This is my 6th day with Dengue. The name is pretty fun to say. And it impresses the hell out of people. It´s way more exotic than your typical travelers diarrhea. That is, when people actually believe me. which can be very frustrating especially when your energy level is too low to argue. What is the point of having a serious tropical virus if people respond with "oh yeah, I had that in bolivia, I had to be like 10 feet from a toilet at all times"... NO! that's DIARRHEA, nothing like Dengue, they just both start with a "D". And please stop telling people your horror stories of diarrhea, unless it was cholera, nobody is impressed, and I would rather not picture you doing that. Now Dengue, people DIE of Dengue! I got it through a MOSQUITO! and we all know only critical illnesses come from mosquitos!
But seriously it kind of sucks. 4 days barely out of bed. No major symptoms other than intense fatigue and bone soreness that is hard to describe. For some reason my appetite is normal, or even bigger. So I'e been  soothing my illness depression with pastries and trix cereal. Have I mentioned that in about every country there are at least two pastry shops on each block? Have I also mentioned that their pastries are delicious? And yet we are the fat country, I don't get it.

Oh yeah, by the way I have been in Medellin. The land of Pablo Escobar! Which actually I got to meet this woman through a friend who was in Medellin during that time, and the half of the conversation that I understood was fascinating. Like he (Pablo) would drive through the streets handing out money. Well, that was about the only thing I understood, but WOW! money. She probably explained that he laundered money through pastry shops, hence the 6 on my block.

Other than that I know very little of Medellin, but I can draw an accurate floorplan of every part of my hostel, and give you a run down of what will be playing on Colombian TV for the next week.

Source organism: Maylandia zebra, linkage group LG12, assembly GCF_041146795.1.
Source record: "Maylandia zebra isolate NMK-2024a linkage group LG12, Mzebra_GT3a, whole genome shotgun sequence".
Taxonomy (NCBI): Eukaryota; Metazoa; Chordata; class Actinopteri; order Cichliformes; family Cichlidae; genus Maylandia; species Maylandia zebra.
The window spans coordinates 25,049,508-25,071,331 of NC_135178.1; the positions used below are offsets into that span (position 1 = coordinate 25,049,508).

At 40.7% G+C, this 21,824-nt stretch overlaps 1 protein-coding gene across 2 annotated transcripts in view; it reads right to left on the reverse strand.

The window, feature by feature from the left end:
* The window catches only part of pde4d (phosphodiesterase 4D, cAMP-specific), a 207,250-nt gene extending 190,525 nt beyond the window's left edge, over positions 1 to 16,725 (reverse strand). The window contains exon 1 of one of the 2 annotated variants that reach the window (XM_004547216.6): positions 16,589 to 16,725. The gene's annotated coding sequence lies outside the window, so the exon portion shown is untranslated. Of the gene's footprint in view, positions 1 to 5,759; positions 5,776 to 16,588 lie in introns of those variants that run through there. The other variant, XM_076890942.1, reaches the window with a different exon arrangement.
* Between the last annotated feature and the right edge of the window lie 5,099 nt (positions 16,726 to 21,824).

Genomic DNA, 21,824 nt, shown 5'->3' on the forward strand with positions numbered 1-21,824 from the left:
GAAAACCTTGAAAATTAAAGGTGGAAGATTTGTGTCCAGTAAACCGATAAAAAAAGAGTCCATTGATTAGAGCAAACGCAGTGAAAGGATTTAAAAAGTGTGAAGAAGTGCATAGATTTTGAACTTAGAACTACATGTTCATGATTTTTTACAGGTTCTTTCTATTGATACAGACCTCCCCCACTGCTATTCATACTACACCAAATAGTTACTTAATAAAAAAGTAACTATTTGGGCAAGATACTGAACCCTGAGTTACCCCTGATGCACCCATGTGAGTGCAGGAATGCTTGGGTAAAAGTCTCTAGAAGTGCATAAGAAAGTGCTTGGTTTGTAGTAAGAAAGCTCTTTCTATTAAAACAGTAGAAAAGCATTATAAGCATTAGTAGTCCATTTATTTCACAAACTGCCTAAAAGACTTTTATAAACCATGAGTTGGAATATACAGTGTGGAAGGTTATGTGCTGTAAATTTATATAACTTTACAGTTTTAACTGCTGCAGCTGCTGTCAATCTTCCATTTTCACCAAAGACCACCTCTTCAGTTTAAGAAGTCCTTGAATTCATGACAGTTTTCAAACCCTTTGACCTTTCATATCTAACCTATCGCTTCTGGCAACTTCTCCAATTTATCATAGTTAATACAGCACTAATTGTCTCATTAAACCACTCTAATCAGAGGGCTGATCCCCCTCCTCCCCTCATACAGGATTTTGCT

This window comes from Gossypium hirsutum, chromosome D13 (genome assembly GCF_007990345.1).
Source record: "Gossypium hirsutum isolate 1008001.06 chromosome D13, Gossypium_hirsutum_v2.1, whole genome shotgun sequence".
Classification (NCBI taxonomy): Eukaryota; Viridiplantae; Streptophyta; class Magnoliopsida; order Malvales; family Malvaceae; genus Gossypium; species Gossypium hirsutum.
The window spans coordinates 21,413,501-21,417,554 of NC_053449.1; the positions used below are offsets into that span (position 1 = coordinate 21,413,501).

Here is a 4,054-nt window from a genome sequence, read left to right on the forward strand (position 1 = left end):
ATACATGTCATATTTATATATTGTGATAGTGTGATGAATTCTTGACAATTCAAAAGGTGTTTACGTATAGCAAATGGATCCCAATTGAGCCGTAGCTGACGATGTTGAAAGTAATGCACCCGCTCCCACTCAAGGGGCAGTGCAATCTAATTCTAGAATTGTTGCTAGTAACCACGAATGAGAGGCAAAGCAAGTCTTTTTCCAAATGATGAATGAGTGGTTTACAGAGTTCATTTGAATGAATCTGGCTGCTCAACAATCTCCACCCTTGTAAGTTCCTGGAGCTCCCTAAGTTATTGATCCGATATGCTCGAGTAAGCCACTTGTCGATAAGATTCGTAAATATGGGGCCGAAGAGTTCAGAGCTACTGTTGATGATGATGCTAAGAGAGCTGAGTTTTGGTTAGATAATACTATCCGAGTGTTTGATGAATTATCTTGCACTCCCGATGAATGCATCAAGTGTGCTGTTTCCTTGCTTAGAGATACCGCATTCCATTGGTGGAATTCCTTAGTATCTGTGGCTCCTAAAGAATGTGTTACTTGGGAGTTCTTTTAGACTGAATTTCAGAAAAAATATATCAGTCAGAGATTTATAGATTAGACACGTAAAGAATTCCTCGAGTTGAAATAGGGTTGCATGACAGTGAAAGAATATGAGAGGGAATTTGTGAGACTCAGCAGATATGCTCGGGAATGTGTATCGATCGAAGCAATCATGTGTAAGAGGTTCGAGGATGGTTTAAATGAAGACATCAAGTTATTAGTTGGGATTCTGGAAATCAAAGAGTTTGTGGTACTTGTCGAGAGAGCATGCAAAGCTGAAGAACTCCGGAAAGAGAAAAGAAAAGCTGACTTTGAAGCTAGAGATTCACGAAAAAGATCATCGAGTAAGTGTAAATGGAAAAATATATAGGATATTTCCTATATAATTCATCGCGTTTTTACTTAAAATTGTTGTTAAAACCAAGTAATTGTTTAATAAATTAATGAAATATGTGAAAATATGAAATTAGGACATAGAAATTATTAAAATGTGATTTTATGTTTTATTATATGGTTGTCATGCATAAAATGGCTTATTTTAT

Headed to Bogotà tonight. Going to pick up my Brazilian Visa! (woohoo!) (knock on wood) (is that when you knock on wood? I always get that confused). And then on tuesday I board a plane for Bolivia! (thanks mom and dad) Where I am sure to get a whole new set of infectious bacteria.

Love you guys and miss you a lot,


Monday, July 19, 2010


btdubbs, I´m not sure where caragena is, but carTagena was beautiful (misspelling on my last post). really culturally senstive of me. SPEAKING of cultural sensitivity, yesterday I had one of those times when I felt really in touch with the city and let it just take me... by that I mean I spent 3 hours with an old man who didn´t really understand that concept that my spanish is limited to slow patient conversations. At some point he just forgot or had so much to talk about that he couldn´t be bothered to slow down, even if it meant he was kind of talking to himself. After showing me the Botero Museum (Oh I´m in Medellin now by the way), I walked out trying to quickly segue into a "muchas gracias, hasta luego" but it turns out he doesn´t mind going into internet cafes with random gringos. But this turned out to be an internet cafe/chess-playing-place where he knew like half the old men in there. WELL, Mr. I love a gringo, just drops me at the sight of his friends, and suddenly I was the chaparonne with their kid at the mall in front of a group of school friends. Wouldn't even look at me! So it was time for revenge for the 2 hours of drivel I had to listen, and I introduced myself to all of his friends, who looked at me with that utter contempt that only a man of 80 can display. He was as horrified as a college kid on parents weekend.